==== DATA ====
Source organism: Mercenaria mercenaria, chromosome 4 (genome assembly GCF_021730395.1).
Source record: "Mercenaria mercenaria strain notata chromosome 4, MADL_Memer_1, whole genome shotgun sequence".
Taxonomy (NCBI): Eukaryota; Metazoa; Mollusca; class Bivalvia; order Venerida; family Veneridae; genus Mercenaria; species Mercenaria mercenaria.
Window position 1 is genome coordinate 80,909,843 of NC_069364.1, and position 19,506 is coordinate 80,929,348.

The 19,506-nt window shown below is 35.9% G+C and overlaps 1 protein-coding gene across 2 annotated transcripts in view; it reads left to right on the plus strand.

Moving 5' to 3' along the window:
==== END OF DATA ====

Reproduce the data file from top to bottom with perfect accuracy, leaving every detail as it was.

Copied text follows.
Source organism: Mercenaria mercenaria, chromosome 4 (genome assembly GCF_021730395.1).
Source record: "Mercenaria mercenaria strain notata chromosome 4, MADL_Memer_1, whole genome shotgun sequence".
Taxonomy (NCBI): Eukaryota; Metazoa; Mollusca; class Bivalvia; order Venerida; family Veneridae; genus Mercenaria; species Mercenaria mercenaria.
Window position 1 is genome coordinate 80,909,843 of NC_069364.1, and position 19,506 is coordinate 80,929,348.

The 19,506-nt window shown below is 35.9% G+C and overlaps 1 protein-coding gene across 2 annotated transcripts in view; it reads left to right on the plus strand.

Moving 5' to 3' along the window: